TOKYO -- The Supreme Court has upheld lower court rulings that excluded a pro-Pyongyang Korean school from a high school tuition waiver program and dismissed a damages claim from former students in a decision dated Aug. 27.
The top court's Third Petty Bench turned down an appeal filed by 61 former students of Tokyo Korean Junior and Senior High School in the capital's Kita Ward, who argued the exclusion illegal and demanded the government pay compensation of 100,000 yen per plaintiff.
All five justices on the Third Petty Bench agreed that the plaintiffs' appeal was not lawfully valid. Four other similar lawsuits have been filed across the country, but it is the first time the Supreme Court finalized a decision.
In April 2010, the administration led by the then Democratic Party of Japan introduced a program to provide subsidies to cover high school tuition fees, and pro-Pyongyang schools across Japan applied for such a designation.
But the schools' connections with the pro-Pyongyang General Association of Korean Residents in Japan (Chongryon) was called into question, and in 2013, after the Liberal Democratic Party returned to power, the government decided to not designate the schools including Tokyo Korean Junior and Senior High School for subsidies.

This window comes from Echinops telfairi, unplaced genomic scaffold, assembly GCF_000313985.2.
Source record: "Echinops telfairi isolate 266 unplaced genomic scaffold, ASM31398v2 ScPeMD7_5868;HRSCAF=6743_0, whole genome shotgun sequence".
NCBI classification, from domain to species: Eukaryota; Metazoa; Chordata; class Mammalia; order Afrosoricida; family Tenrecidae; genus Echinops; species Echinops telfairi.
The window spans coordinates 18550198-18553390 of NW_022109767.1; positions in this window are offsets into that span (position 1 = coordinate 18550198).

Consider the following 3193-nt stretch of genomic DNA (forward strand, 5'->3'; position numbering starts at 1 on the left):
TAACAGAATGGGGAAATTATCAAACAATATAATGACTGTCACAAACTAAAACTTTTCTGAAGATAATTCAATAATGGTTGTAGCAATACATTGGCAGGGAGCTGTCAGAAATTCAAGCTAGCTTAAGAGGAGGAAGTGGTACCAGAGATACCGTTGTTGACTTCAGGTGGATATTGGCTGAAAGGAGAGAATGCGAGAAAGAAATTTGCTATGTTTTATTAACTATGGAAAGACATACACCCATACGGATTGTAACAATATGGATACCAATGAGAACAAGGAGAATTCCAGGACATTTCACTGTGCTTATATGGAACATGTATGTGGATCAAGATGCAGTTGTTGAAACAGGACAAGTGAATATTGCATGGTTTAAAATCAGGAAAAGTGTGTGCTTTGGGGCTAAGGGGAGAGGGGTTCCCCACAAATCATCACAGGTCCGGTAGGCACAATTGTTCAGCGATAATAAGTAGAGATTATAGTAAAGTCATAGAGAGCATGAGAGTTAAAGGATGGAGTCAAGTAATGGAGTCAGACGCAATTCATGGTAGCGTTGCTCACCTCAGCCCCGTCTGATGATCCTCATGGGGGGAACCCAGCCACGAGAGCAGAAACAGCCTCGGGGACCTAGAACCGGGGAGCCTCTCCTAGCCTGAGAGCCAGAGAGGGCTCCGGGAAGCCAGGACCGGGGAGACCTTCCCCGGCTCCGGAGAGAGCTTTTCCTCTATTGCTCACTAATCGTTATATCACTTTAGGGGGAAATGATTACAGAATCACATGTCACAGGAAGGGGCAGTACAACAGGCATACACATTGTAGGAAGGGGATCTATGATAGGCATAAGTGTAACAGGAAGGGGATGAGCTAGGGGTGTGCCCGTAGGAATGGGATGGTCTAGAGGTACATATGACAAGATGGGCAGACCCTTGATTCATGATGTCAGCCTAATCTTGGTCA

In September 2017, the Tokyo District Court ruled that the then education minister's decision to exclude the school -- on the grounds that it cannot be confirmed whether the institution is properly operated when considering the influence of pro-Pyongyang Chongryon and other circumstances -- does not constitute an abuse of discretionary power, and rejected the damages claim. This ruling was upheld by the Tokyo High Court in October 2018.
In response to the Supreme Court's ruling, the legal team for the plaintiffs commented, "We object to the decision to dismiss (the case) without providing any specific reason. We demand the Korean school be designated (for the tuition waiver program) as soon as possible."
Among the five lawsuits that were filed with district courts and their branches, a July 2017 ruling by the Osaka District Court was the only one that sided with the school and ruled the exclusion illegal. However, the decision was overturned by the Osaka High Court, which ruled in favor of the government in September 2018. Remaining suits are currently pending at the Nagoya, Hiroshima and Fukuoka high courts.
(Japanese original by Akira Hattori, City News Department)